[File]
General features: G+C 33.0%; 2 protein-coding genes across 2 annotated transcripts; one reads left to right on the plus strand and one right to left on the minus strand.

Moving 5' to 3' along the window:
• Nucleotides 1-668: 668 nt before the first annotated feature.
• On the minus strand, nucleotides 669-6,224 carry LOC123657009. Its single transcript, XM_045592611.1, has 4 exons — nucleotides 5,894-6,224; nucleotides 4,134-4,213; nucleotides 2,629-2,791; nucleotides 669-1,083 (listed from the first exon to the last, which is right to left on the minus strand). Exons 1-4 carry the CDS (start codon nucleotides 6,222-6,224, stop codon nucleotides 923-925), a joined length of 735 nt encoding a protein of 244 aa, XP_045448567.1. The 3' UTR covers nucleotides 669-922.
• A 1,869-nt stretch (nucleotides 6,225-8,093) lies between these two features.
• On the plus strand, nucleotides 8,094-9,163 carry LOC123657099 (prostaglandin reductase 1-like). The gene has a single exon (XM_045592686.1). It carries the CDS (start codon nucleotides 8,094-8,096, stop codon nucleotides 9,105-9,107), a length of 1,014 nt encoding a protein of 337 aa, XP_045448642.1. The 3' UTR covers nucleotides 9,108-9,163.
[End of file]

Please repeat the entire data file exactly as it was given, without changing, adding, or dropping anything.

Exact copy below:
General features: G+C 33.0%; 2 protein-coding genes across 2 annotated transcripts; one reads left to right on the plus strand and one right to left on the minus strand.

Moving 5' to 3' along the window:
• Nucleotides 1-668: 668 nt before the first annotated feature.
• On the minus strand, nucleotides 669-6,224 carry LOC123657009. Its single transcript, XM_045592611.1, has 4 exons — nucleotides 5,894-6,224; nucleotides 4,134-4,213; nucleotides 2,629-2,791; nucleotides 669-1,083 (listed from the first exon to the last, which is right to left on the minus strand). Exons 1-4 carry the CDS (start codon nucleotides 6,222-6,224, stop codon nucleotides 923-925), a joined length of 735 nt encoding a protein of 244 aa, XP_045448567.1. The 3' UTR covers nucleotides 669-922.
• A 1,869-nt stretch (nucleotides 6,225-8,093) lies between these two features.
• On the plus strand, nucleotides 8,094-9,163 carry LOC123657099 (prostaglandin reductase 1-like). The gene has a single exon (XM_045592686.1). It carries the CDS (start codon nucleotides 8,094-8,096, stop codon nucleotides 9,105-9,107), a length of 1,014 nt encoding a protein of 337 aa, XP_045448642.1. The 3' UTR covers nucleotides 9,108-9,163.